Updated on 2 September 2014
This expose has added to the string of scandals that the company is already facing in the country
Singapore: Landing in trouble again, the Japanese arm of the Swiss drug maker Novartis has now admitted that it concealed facts related to side effects in its leukaemia patients. The company admitted that it did not report more than 2,500 cases of serious side effects in patients using its leukaemia and other cancer drugs. The cases, the company said reportedly included some fatalities too.
Ahead of the local Japanese authorities instructing the Novartis subsidiary to clean up its operations, this expose has added to the string of scandals that the company is already facing in the country.
In an official statement issued by Novartis, the company revealed that it had failed to report at least 2,579 cases where patients had suffered serious potential side effects from its drugs to the regulators. Further, news reports by Japan's Jiji Press news agency added that they included some fatal cases too.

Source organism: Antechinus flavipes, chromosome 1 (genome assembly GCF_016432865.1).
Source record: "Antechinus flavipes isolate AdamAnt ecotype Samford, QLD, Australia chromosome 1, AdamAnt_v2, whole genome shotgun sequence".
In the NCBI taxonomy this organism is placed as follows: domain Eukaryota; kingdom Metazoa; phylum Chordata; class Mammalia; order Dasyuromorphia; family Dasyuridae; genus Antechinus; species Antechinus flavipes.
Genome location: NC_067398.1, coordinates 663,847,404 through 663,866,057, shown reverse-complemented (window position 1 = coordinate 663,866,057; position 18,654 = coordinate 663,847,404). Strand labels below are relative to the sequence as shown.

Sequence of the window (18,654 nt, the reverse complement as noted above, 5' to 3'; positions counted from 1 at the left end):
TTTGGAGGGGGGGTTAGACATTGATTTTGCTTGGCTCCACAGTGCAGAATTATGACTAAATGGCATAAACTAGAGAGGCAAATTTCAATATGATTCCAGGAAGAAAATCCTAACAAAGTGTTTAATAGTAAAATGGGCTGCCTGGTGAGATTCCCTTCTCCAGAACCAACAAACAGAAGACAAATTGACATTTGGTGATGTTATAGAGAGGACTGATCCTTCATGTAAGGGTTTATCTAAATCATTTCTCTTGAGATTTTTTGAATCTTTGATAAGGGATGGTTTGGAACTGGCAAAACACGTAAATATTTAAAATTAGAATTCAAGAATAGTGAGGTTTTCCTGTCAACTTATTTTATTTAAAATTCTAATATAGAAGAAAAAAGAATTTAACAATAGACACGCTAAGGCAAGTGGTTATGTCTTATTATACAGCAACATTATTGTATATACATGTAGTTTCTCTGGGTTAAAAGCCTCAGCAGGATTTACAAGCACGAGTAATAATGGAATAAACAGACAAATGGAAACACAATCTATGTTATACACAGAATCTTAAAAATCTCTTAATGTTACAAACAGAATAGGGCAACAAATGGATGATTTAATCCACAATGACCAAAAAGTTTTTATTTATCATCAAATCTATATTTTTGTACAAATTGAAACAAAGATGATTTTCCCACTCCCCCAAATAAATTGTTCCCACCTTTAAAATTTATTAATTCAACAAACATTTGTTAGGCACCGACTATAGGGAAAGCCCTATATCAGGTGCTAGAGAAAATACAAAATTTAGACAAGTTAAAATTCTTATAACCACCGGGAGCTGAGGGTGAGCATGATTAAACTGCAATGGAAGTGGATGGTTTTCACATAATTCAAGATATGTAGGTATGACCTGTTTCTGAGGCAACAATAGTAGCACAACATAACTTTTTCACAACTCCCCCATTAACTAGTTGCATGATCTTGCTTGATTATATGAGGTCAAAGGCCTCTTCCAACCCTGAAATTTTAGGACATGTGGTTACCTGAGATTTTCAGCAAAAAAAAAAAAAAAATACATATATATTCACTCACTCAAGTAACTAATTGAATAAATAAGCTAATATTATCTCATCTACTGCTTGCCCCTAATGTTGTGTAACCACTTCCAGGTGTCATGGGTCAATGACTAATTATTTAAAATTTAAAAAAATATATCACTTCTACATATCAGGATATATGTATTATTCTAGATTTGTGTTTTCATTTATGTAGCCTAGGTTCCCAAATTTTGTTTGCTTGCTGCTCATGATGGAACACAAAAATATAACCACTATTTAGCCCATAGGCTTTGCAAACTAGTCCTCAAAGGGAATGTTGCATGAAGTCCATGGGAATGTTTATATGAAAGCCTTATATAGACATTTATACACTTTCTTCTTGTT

As the statement was released, it caused more ripples in the Japanese media that soon claimed that with the company probing 6,000 more cases, the number of unreported cases could rise further.
This issue has also heightened the problems for Novartis in Japan that had recently replaced its top executives over allegations that it did not properly disclose the possible side effects of its leukaemia treatments. Two months back, Japanese prosecutors had also laid charges against the unit over claims that falsified data was used to exaggerate the benefits of a popular blood-pressure drug. It was reported then that prosecutors also indicted a former employee, Mr Nobuo Shirahashi, alleging that he manipulated data in clinical studies that were later used in marketing the drug Valsartan.